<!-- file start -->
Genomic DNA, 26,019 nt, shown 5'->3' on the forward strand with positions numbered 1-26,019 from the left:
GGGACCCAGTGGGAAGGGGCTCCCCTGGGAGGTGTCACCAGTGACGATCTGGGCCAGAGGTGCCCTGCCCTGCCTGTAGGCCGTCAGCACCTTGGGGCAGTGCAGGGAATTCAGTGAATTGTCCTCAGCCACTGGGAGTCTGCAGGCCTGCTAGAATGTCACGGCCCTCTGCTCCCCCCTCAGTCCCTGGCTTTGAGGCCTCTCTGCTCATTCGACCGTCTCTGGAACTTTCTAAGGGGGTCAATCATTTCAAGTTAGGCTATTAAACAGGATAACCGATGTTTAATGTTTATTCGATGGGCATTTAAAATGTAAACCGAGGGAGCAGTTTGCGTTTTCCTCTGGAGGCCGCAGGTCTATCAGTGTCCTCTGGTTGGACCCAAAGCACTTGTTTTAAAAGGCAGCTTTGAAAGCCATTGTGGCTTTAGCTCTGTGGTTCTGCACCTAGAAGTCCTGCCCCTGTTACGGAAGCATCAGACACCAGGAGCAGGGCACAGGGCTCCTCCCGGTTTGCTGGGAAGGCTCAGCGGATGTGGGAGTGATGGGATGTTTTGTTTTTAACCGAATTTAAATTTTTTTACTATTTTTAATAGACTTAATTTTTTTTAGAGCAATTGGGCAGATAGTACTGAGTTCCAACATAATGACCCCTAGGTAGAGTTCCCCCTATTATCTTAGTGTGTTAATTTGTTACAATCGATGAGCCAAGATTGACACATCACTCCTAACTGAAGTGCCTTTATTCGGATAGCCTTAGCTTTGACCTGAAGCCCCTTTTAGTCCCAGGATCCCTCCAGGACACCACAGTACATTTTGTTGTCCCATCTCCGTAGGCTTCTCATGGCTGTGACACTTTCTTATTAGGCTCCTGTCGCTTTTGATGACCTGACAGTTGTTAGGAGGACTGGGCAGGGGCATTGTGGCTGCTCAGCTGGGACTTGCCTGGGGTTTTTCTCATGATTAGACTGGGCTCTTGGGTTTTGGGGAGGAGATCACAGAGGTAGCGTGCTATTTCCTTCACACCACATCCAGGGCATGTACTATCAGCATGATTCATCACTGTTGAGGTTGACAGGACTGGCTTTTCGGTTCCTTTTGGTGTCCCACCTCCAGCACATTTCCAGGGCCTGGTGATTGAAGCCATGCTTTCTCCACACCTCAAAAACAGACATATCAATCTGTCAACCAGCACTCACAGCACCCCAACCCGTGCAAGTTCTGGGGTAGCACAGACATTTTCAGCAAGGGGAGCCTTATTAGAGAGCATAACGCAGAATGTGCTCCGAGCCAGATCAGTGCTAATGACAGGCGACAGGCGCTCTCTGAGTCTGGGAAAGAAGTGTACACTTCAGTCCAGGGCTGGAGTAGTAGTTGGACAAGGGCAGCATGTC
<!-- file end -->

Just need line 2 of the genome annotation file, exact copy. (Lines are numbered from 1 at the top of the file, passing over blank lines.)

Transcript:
GGGACCCAGTGGGAAGGGGCTCCCCTGGGAGGTGTCACCAGTGACGATCTGGGCCAGAGGTGCCCTGCCCTGCCTGTAGGCCGTCAGCACCTTGGGGCAGTGCAGGGAATTCAGTGAATTGTCCTCAGCCACTGGGAGTCTGCAGGCCTGCTAGAATGTCACGGCCCTCTGCTCCCCCCTCAGTCCCTGGCTTTGAGGCCTCTCTGCTCATTCGACCGTCTCTGGAACTTTCTAAGGGGGTCAATCATTTCAAGTTAGGCTATTAAACAGGATAACCGATGTTTAATGTTTATTCGATGGGCATTTAAAATGTAAACCGAGGGAGCAGTTTGCGTTTTCCTCTGGAGGCCGCAGGTCTATCAGTGTCCTCTGGTTGGACCCAAAGCACTTGTTTTAAAAGGCAGCTTTGAAAGCCATTGTGGCTTTAGCTCTGTGGTTCTGCACCTAGAAGTCCTGCCCCTGTTACGGAAGCATCAGACACCAGGAGCAGGGCACAGGGCTCCTCCCGGTTTGCTGGGAAGGCTCAGCGGATGTGGGAGTGATGGGATGTTTTGTTTTTAACCGAATTTAAATTTTTTTACTATTTTTAATAGACTTAATTTTTTTTAGAGCAATTGGGCAGATAGTACTGAGTTCCAACATAATGACCCCTAGGTAGAGTTCCCCCTATTATCTTAGTGTGTTAATTTGTTACAATCGATGAGCCAAGATTGACACATCACTCCTAACTGAAGTGCCTTTATTCGGATAGCCTTAGCTTTGACCTGAAGCCCCTTTTAGTCCCAGGATCCCTCCAGGACACCACAGTACATTTTGTTGTCCCATCTCCGTAGGCTTCTCATGGCTGTGACACTTTCTTATTAGGCTCCTGTCGCTTTTGATGACCTGACAGTTGTTAGGAGGACTGGGCAGGGGCATTGTGGCTGCTCAGCTGGGACTTGCCTGGGGTTTTTCTCATGATTAGACTGGGCTCTTGGGTTTTGGGGAGGAGATCACAGAGGTAGCGTGCTATTTCCTTCACACCACATCCAGGGCATGTACTATCAGCATGATTCATCACTGTTGAGGTTGACAGGACTGGCTTTTCGGTTCCTTTTGGTGTCCCACCTCCAGCACATTTCCAGGGCCTGGTGATTGAAGCCATGCTTTCTCCACACCTCAAAAACAGACATATCAATCTGTCAACCAGCACTCACAGCACCCCAACCCGTGCAAGTTCTGGGGTAGCACAGACATTTTCAGCAAGGGGAGCCTTATTAGAGAGCATAACGCAGAATGTGCTCCGAGCCAGATCAGTGCTAATGACAGGCGACAGGCGCTCTCTGAGTCTGGGAAAGAAGTGTACACTTCAGTCCAGGGCTGGAGTAGTAGTTGGACAAGGGCAGCATGTC